With Kabbage, the unique proposition we offer is the ease of getting credit, which is in the form of a cash advance, more specifically a merchant cash advance. On average, it takes about seven minutes for a client to get credit, from the time they land on our website, fill in the online application and receive the money in their Paypal account. Good luck trying to get anything done in seven minutes in a traditional banking institution!
In addition, if you’re a small business owner, you often have to rely on your FICO score or your personal credit history to get approval for any kind of credit line. But at Kabbage, we have this proprietary algorithm that enables us to draw data from a number of different sources. We look at anything from Quick Books to Amazon, Paypal and UPS borrower data and come up with what’s called a “Kabbage Score” to determine whether or not we want to provide someone with a credit line.
Q: Have many of your customers have been previously rejected for loans by banks? Is there a risk of “adverse selection” in your business model?
Yoo: They are rejected by banks, but our charge-off rates are under 1%. For banks, the average is more like 5% to 8%. We think our model is quite a bit better than what exists in the marketplace. And we actually benefit from positive selection. First of all, just because you’ve been rejected by a bank doesn’t mean you’re a bad customer. Sometimes you’re rejected because you don’t fit the criteria of the target customer the bank is going after. These institutions are focused on those corporations or institutions with the largest fee wallets. The big banks don’t have much of a risk appetite for smaller companies, especially in a down market.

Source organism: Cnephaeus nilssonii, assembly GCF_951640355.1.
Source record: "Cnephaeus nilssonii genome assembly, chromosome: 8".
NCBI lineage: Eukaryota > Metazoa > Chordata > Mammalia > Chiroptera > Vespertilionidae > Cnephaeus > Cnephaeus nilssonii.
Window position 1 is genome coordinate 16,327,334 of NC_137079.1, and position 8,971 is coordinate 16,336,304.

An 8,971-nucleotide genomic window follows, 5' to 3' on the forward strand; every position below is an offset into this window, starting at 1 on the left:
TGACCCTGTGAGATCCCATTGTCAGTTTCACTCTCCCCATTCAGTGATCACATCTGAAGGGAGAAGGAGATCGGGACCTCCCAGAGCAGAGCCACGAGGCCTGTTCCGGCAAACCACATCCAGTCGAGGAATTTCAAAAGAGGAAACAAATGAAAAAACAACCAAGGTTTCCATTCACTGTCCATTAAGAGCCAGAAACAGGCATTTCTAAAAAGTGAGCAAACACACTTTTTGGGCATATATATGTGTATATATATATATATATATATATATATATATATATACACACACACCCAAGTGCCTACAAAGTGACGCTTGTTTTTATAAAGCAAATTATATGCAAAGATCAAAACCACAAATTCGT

A common refrain among big banks is that “if we’re going to provide a customer with access to our balance sheet, we’re going to make sure we get paid in other ways.” Who gets squeezed or neglected in that calculus is the small- or medium-sized enterprise that can demonstrate they are fully viable from their operating record. For example, we do not advance money to companies that have been around for less than one year. We have a pretty good insight into how these businesses are performing because we have third-party verified data and we look beyond individual proprietary credit scores.
The state of traditional financial services is under tremendous pressure right now and the infrastructure set up over the last several decades really needs to evolve. Nobody knows what the end business model is going to look like. As a consequence, a lot of the most profitable and fastest growing parts of financial services are migrating away from traditional institutions. You’re seeing them reconstitute themselves in new forms like Kabbage, LendingClub or Square.
Our particular business model is going to invite a lot of competition but I think we have a decent lead and it’s sustainable. There’s no reason why this company cannot be one of the more disruptive forces to the competitive order of financial services and beyond in the context of utilizing Big Data to make credit decisions.